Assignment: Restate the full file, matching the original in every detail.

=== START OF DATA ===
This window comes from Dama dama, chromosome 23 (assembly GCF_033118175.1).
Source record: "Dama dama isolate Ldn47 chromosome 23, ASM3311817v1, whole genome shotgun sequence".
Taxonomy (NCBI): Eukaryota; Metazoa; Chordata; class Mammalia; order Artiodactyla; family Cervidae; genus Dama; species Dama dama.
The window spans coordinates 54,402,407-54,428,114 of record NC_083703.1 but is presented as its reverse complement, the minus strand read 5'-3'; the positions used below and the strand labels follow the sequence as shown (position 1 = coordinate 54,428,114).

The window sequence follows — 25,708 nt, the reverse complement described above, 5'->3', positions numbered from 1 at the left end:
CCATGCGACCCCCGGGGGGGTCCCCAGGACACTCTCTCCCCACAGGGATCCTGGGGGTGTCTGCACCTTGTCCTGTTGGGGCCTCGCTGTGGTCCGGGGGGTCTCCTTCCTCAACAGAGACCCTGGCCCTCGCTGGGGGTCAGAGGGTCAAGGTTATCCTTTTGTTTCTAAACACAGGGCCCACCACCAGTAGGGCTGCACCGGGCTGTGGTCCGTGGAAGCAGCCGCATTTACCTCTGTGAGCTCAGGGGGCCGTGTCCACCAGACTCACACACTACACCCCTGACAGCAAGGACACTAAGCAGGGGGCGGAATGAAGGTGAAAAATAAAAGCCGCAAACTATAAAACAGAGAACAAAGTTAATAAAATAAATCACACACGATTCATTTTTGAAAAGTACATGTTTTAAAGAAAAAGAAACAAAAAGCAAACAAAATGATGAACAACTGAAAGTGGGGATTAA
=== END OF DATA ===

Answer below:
This window comes from Dama dama, chromosome 23 (assembly GCF_033118175.1).
Source record: "Dama dama isolate Ldn47 chromosome 23, ASM3311817v1, whole genome shotgun sequence".
Taxonomy (NCBI): Eukaryota; Metazoa; Chordata; class Mammalia; order Artiodactyla; family Cervidae; genus Dama; species Dama dama.
The window spans coordinates 54,402,407-54,428,114 of record NC_083703.1 but is presented as its reverse complement, the minus strand read 5'-3'; the positions used below and the strand labels follow the sequence as shown (position 1 = coordinate 54,428,114).

The window sequence follows — 25,708 nt, the reverse complement described above, 5'->3', positions numbered from 1 at the left end:
CCATGCGACCCCCGGGGGGGTCCCCAGGACACTCTCTCCCCACAGGGATCCTGGGGGTGTCTGCACCTTGTCCTGTTGGGGCCTCGCTGTGGTCCGGGGGGTCTCCTTCCTCAACAGAGACCCTGGCCCTCGCTGGGGGTCAGAGGGTCAAGGTTATCCTTTTGTTTCTAAACACAGGGCCCACCACCAGTAGGGCTGCACCGGGCTGTGGTCCGTGGAAGCAGCCGCATTTACCTCTGTGAGCTCAGGGGGCCGTGTCCACCAGACTCACACACTACACCCCTGACAGCAAGGACACTAAGCAGGGGGCGGAATGAAGGTGAAAAATAAAAGCCGCAAACTATAAAACAGAGAACAAAGTTAATAAAATAAATCACACACGATTCATTTTTGAAAAGTACATGTTTTAAAGAAAAAGAAACAAAAAGCAAACAAAATGATGAACAACTGAAAGTGGGGATTAA